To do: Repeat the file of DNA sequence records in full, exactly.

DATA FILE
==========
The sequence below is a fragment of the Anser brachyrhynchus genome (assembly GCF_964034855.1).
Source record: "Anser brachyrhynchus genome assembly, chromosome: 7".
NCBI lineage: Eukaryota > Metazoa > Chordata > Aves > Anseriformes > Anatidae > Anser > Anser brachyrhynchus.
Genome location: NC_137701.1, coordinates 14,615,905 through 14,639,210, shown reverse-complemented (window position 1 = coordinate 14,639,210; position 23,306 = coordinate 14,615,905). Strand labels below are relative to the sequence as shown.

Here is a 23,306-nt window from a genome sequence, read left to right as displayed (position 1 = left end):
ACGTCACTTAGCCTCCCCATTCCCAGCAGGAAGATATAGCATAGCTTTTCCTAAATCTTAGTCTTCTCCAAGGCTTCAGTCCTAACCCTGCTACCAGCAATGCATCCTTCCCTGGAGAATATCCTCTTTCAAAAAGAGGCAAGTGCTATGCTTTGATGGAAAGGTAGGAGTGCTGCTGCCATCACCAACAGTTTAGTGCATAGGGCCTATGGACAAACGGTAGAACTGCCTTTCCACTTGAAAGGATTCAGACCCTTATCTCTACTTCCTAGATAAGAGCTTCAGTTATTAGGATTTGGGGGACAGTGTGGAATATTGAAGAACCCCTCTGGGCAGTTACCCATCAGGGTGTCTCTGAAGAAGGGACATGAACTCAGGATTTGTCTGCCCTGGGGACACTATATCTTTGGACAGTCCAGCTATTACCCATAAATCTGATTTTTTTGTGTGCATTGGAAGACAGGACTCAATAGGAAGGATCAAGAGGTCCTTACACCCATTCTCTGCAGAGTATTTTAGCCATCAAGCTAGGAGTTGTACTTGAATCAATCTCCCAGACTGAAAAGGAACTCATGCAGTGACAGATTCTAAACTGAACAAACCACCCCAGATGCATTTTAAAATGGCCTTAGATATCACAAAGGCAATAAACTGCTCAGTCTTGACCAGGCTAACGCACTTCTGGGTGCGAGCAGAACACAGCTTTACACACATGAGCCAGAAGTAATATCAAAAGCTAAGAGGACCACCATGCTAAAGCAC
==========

The sequence below is a fragment of the Anser brachyrhynchus genome (assembly GCF_964034855.1).
Source record: "Anser brachyrhynchus genome assembly, chromosome: 7".
NCBI lineage: Eukaryota > Metazoa > Chordata > Aves > Anseriformes > Anatidae > Anser > Anser brachyrhynchus.
Genome location: NC_137701.1, coordinates 14,615,905 through 14,639,210, shown reverse-complemented (window position 1 = coordinate 14,639,210; position 23,306 = coordinate 14,615,905). Strand labels below are relative to the sequence as shown.

Here is a 23,306-nt window from a genome sequence, read left to right as displayed (position 1 = left end):
ACGTCACTTAGCCTCCCCATTCCCAGCAGGAAGATATAGCATAGCTTTTCCTAAATCTTAGTCTTCTCCAAGGCTTCAGTCCTAACCCTGCTACCAGCAATGCATCCTTCCCTGGAGAATATCCTCTTTCAAAAAGAGGCAAGTGCTATGCTTTGATGGAAAGGTAGGAGTGCTGCTGCCATCACCAACAGTTTAGTGCATAGGGCCTATGGACAAACGGTAGAACTGCCTTTCCACTTGAAAGGATTCAGACCCTTATCTCTACTTCCTAGATAAGAGCTTCAGTTATTAGGATTTGGGGGACAGTGTGGAATATTGAAGAACCCCTCTGGGCAGTTACCCATCAGGGTGTCTCTGAAGAAGGGACATGAACTCAGGATTTGTCTGCCCTGGGGACACTATATCTTTGGACAGTCCAGCTATTACCCATAAATCTGATTTTTTTGTGTGCATTGGAAGACAGGACTCAATAGGAAGGATCAAGAGGTCCTTACACCCATTCTCTGCAGAGTATTTTAGCCATCAAGCTAGGAGTTGTACTTGAATCAATCTCCCAGACTGAAAAGGAACTCATGCAGTGACAGATTCTAAACTGAACAAACCACCCCAGATGCATTTTAAAATGGCCTTAGATATCACAAAGGCAATAAACTGCTCAGTCTTGACCAGGCTAACGCACTTCTGGGTGCGAGCAGAACACAGCTTTACACACATGAGCCAGAAGTAATATCAAAAGCTAAGAGGACCACCATGCTAAAGCAC